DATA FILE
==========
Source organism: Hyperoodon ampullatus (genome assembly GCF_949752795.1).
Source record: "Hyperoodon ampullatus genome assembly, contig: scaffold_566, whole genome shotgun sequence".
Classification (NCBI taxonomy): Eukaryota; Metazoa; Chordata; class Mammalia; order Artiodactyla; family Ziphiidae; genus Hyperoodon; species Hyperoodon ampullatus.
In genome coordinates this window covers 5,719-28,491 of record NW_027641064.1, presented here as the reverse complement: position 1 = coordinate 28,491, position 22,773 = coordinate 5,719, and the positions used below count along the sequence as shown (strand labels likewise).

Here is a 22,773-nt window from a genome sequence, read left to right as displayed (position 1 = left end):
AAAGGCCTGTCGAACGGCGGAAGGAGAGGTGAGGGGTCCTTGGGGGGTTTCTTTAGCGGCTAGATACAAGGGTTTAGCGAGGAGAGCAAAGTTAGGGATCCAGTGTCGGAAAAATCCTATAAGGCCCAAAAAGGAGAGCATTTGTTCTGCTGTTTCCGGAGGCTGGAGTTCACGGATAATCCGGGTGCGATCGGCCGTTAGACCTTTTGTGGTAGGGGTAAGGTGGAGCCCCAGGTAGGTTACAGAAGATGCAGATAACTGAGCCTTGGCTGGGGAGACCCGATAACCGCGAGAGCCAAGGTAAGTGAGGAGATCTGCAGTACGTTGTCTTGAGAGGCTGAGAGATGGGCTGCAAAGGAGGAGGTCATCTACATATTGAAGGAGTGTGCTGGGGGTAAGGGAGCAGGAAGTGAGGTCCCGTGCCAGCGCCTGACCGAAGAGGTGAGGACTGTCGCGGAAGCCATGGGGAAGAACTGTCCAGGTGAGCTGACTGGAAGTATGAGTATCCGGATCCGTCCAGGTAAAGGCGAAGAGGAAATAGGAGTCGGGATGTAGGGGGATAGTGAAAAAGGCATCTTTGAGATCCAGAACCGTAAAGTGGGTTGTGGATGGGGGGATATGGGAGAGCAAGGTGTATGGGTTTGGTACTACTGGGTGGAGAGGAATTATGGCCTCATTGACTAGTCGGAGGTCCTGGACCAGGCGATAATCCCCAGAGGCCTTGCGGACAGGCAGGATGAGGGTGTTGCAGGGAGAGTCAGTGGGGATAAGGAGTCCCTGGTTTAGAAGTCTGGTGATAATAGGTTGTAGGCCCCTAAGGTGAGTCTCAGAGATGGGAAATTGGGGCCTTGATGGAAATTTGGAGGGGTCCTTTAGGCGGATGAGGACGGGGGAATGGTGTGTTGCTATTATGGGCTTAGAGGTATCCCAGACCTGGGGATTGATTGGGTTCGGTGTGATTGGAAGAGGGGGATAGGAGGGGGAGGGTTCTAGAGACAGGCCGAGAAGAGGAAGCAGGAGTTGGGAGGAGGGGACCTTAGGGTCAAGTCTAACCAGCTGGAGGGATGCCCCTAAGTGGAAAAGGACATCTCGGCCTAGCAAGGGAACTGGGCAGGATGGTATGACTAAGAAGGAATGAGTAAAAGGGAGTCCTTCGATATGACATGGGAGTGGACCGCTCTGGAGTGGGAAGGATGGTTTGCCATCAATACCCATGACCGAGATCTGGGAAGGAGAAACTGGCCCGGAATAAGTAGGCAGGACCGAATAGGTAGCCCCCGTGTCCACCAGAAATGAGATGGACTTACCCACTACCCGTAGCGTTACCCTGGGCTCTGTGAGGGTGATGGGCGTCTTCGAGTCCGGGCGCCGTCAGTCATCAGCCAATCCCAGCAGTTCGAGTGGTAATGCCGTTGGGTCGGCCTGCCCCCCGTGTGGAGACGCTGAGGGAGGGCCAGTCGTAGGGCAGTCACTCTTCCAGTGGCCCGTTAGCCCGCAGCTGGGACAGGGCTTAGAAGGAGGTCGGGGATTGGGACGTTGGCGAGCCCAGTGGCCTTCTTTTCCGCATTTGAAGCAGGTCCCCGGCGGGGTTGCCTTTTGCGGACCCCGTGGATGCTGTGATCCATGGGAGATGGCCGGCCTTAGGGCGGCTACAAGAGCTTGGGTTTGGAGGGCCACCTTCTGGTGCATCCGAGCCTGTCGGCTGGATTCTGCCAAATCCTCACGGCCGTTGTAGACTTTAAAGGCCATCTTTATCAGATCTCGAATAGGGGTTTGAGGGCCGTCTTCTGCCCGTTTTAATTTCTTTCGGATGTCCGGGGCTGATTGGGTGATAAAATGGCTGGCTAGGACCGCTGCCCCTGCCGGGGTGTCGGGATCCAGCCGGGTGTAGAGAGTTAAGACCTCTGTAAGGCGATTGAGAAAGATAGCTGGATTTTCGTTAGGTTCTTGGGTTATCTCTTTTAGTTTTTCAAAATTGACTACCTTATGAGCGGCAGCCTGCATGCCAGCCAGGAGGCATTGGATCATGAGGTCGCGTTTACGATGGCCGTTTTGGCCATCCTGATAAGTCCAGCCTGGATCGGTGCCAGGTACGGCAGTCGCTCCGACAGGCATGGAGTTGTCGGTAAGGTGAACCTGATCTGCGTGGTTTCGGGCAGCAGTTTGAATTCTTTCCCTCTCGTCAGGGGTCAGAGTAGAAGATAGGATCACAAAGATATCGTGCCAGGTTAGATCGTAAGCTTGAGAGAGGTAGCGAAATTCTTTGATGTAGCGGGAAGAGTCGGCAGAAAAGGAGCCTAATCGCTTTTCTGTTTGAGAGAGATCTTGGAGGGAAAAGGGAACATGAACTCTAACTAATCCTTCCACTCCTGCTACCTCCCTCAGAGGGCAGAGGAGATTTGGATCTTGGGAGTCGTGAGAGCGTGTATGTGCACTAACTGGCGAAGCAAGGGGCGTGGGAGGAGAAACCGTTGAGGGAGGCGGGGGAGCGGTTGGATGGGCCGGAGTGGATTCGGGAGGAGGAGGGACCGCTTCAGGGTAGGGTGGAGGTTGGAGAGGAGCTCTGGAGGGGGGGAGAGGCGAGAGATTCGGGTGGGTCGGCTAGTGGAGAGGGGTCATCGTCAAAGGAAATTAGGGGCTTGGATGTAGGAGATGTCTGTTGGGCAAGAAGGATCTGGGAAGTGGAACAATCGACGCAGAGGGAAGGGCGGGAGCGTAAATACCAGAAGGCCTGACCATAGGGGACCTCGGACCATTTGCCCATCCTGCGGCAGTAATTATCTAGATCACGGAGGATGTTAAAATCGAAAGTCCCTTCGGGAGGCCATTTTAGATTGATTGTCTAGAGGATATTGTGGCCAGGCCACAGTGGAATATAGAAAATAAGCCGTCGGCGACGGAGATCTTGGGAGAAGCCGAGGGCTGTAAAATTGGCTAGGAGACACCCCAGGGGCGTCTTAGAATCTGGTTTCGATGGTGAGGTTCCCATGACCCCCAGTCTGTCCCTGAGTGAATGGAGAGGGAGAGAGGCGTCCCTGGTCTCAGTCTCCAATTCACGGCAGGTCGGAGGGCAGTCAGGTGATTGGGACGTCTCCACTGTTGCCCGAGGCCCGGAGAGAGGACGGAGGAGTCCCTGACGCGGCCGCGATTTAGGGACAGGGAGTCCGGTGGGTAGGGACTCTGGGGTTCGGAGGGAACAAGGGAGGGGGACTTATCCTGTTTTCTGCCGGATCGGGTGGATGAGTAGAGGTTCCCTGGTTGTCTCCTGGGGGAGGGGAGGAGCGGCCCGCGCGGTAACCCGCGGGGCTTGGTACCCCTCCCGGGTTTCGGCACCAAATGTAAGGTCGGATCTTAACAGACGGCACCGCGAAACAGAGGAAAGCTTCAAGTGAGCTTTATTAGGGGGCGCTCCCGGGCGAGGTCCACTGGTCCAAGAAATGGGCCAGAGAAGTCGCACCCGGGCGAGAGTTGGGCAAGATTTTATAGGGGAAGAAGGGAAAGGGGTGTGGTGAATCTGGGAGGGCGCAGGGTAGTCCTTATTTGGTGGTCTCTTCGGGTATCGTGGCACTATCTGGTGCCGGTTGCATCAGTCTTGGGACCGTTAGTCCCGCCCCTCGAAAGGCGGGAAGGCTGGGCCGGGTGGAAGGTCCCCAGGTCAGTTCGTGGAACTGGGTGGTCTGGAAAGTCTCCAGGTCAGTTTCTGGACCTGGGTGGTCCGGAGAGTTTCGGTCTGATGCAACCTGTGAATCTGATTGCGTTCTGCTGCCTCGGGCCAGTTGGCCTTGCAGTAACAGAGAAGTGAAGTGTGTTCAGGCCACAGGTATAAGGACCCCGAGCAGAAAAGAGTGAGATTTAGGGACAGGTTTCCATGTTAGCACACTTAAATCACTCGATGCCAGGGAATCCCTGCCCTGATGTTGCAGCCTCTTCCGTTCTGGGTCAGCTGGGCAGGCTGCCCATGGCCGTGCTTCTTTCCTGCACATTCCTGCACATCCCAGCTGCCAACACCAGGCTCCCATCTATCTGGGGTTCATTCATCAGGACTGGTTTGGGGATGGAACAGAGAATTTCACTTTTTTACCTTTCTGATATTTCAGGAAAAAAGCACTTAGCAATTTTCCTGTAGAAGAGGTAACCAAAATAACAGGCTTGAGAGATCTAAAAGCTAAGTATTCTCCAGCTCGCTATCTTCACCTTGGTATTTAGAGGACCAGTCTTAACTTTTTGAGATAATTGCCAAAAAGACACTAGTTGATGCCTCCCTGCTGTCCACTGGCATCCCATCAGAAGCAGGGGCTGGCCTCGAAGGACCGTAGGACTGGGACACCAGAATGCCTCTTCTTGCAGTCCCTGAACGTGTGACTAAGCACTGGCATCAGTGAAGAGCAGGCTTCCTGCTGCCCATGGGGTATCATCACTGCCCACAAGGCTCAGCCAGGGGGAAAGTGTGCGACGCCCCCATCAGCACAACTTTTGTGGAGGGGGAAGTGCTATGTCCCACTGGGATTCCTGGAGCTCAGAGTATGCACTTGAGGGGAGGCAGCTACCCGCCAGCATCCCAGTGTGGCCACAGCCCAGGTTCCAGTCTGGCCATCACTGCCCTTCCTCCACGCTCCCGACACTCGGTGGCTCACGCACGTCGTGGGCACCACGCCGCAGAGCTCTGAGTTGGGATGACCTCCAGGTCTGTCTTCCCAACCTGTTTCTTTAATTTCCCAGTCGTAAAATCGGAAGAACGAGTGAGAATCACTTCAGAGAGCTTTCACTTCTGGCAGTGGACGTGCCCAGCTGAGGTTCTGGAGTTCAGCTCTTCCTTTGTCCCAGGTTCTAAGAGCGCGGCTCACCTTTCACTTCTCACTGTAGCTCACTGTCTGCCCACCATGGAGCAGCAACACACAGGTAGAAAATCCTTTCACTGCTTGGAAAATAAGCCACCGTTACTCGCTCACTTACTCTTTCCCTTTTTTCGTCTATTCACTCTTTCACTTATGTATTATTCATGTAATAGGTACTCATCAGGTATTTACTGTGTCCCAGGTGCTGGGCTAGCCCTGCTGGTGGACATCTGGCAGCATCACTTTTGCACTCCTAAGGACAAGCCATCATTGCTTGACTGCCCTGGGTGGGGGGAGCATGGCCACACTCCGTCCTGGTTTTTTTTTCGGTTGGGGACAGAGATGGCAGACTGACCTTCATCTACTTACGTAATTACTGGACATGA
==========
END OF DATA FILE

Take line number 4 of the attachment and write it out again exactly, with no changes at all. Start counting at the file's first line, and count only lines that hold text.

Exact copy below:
In genome coordinates this window covers 5,719-28,491 of record NW_027641064.1, presented here as the reverse complement: position 1 = coordinate 28,491, position 22,773 = coordinate 5,719, and the positions used below count along the sequence as shown (strand labels likewise).